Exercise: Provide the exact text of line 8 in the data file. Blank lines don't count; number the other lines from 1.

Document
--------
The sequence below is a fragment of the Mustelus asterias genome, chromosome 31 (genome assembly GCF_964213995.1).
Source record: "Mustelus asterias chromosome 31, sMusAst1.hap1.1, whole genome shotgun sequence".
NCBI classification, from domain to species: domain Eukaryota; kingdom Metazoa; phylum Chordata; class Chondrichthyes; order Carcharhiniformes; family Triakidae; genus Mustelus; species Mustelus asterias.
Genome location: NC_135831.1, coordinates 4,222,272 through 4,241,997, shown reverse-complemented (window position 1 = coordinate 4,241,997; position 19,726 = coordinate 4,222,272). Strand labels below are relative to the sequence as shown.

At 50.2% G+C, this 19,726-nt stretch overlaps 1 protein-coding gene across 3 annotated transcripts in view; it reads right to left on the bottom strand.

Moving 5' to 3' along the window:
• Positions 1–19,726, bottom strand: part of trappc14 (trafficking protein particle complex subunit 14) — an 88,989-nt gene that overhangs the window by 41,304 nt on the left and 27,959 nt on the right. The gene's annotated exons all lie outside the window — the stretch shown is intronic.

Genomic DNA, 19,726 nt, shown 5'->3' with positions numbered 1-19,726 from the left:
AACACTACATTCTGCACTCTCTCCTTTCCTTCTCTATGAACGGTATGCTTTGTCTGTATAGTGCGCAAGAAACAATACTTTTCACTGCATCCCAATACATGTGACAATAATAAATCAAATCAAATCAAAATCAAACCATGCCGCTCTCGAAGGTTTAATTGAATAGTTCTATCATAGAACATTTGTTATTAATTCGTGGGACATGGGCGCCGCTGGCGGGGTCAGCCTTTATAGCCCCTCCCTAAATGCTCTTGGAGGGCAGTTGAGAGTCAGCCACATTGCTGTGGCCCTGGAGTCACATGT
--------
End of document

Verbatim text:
Genomic DNA, 19,726 nt, shown 5'->3' with positions numbered 1-19,726 from the left: